We believe that doing business with a diverse set of suppliers delivers value to the company and creates a competitive advantage for us by linking the fresh perspectives and nimble thinking of ethnically diverse, women-owned, and small businesses to our internal business needs. We actively seek to expand relationships with these types of suppliers, which we view as an often untapped source of talent.
Since 2005, the U.S. Small Business Administration has recognized us as “outstanding” in our efforts to promote and maintain supplier diversity. In 2016, we spent more than $599.6 million with 600-plus suppliers classified as diverse, woman- and/or LGBTQ-owned businesses, as well as more than $558.4 million with 1,500-plus suppliers classified as small businesses.
Diversity and inclusion are business imperatives at Lilly. We are committed to be the best organization we can be and that will not be possible without fully embracing diversity. We want to attract the best talent, work with the very best suppliers and deeply understand ALL of the patients who need our medicines. The Lilly supplier diversity program is an important component of our comprehensive diversity agenda.
David A. RicksChairman and CEO, Eli Lilly and Company
Become a Small-Diverse Supplier
Lilly requires that a business be certified as a "diverse business." Below are the various certifications Lilly accepts. We prefer to utilize the expertise of third-party certifying organizations, so our staff can focus on maximizing opportunities for diverse businesses. Once certification status is verified and certification(s) is received, provide the information to Lilly’s supplier database through the supplier information form on the Lilly Supplier Portal website. Certification does not guarantee a contract with Lilly.
Business owners will find that the fees for certification are nominal, with some organizations providing the services free of charge. The preferred certifying agency depends upon the type of certification. Lilly tracks the following categories and prefers the certifications defined in the supplier information form:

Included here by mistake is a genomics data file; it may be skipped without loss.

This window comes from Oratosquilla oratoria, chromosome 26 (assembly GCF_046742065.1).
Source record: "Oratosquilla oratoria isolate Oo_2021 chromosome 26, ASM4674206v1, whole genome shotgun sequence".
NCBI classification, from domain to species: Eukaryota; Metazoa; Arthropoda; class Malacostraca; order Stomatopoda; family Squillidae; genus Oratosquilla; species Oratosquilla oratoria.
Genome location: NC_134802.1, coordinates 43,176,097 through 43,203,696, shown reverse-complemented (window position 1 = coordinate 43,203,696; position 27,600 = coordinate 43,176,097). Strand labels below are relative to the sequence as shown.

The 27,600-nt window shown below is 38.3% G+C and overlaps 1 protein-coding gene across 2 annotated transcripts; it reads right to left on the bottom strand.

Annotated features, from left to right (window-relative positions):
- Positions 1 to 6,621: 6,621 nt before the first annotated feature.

Minority Business Enterprise (MBE) – NMSDC affiliated, City of Indianapolis, State of Indiana
Woman Business Enterprise (WBE) – WBENC, NWBOC or equivalent preferred
Veteran Owned Business Enterprise (VBE) – self certification Lesbian, Gay, Bisexual or Transgender (LGBT)
National Gay and Lesbian Chamber of Commerce Certification (NGLCC) required
Small Business (SB) as defined by the SBA – self certification
Woman Owned Small Business (WOSB) as defined by the SBA – self certification
Small Disadvantaged Business (SDB) as defined by the SBA – SBA 8 (a) certification
Veteran Owned Small Business (VOSB) as defined by the SBA – self certification/VA registration
Service Disabled Veteran Owned Small Business (SD-VOSB) as defined by the SBA – self certification/VA registration
Historically Underutilized Business Zone Business (HUB Zone) as defined by the SBA – SBA HUBZone certification
Learn about our Tier 2 Reporting Process
Diversity in Suppliers FAQ
Supplier Diversity Initiatives
Through Supplier Diversity Development, Lilly strives to realize its vision of corporate responsibility, strengthening the communities where we live and work, by positively impacting their economic stability through the growth of small and diverse-owned businesses that anchor these communities.
Actively engage Lilly procurement and business functions to evaluate small/diverse suppliers and incorporate capable and relevant small/diverse suppliers into the Lilly supply chain
Partnerships with advocacy organizations
Proactively and continuously partner with advocacy organizations to connect with small/diverse suppliers through outreach and mentorship opportunities
Lilly Supplier Day